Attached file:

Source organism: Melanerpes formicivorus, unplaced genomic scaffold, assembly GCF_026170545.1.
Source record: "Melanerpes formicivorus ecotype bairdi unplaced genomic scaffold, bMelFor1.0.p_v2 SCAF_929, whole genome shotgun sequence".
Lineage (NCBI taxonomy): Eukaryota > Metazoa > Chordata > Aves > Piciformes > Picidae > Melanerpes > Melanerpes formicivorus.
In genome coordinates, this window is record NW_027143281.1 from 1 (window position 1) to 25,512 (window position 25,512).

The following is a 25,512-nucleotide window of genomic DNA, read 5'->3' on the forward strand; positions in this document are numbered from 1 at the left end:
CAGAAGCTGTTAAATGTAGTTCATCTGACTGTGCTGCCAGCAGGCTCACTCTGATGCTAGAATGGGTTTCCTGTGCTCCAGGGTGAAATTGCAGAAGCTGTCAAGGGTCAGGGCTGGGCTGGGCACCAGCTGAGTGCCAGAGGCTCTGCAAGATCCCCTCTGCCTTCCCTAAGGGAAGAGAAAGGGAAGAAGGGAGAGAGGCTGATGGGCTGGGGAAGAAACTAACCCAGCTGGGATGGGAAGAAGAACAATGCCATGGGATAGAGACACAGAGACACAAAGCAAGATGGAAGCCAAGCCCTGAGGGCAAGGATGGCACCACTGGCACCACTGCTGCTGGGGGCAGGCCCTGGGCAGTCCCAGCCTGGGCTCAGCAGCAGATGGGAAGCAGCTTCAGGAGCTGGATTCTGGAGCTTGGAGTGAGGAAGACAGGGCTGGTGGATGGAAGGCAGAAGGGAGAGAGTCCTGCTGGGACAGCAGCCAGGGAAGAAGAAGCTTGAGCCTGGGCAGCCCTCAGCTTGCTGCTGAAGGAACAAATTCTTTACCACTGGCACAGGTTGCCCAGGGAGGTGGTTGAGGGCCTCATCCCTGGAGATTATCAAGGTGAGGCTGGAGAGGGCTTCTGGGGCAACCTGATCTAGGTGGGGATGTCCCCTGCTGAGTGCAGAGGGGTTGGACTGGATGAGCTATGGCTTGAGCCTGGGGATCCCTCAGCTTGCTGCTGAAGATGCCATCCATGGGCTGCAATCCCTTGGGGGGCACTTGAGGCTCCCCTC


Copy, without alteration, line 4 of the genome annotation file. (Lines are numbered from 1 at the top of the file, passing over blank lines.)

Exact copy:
In genome coordinates, this window is record NW_027143281.1 from 1 (window position 1) to 25,512 (window position 25,512).